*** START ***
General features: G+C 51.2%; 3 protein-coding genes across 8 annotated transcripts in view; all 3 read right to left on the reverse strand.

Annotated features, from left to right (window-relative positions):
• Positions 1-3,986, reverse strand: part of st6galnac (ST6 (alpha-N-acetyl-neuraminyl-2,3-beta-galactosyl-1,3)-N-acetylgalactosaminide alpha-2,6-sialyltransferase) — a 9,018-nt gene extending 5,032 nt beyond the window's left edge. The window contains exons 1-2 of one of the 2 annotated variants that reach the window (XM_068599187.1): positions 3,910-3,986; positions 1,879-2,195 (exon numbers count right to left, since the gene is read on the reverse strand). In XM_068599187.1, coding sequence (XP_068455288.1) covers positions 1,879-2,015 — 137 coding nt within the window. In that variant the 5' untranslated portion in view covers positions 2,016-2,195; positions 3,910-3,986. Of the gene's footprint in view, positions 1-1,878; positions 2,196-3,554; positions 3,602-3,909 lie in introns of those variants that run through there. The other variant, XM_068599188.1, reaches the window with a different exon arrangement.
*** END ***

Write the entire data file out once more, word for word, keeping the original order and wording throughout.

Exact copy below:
General features: G+C 51.2%; 3 protein-coding genes across 8 annotated transcripts in view; all 3 read right to left on the reverse strand.

Annotated features, from left to right (window-relative positions):
• Positions 1-3,986, reverse strand: part of st6galnac (ST6 (alpha-N-acetyl-neuraminyl-2,3-beta-galactosyl-1,3)-N-acetylgalactosaminide alpha-2,6-sialyltransferase) — a 9,018-nt gene extending 5,032 nt beyond the window's left edge. The window contains exons 1-2 of one of the 2 annotated variants that reach the window (XM_068599187.1): positions 3,910-3,986; positions 1,879-2,195 (exon numbers count right to left, since the gene is read on the reverse strand). In XM_068599187.1, coding sequence (XP_068455288.1) covers positions 1,879-2,015 — 137 coding nt within the window. In that variant the 5' untranslated portion in view covers positions 2,016-2,195; positions 3,910-3,986. Of the gene's footprint in view, positions 1-1,878; positions 2,196-3,554; positions 3,602-3,909 lie in introns of those variants that run through there. The other variant, XM_068599188.1, reaches the window with a different exon arrangement.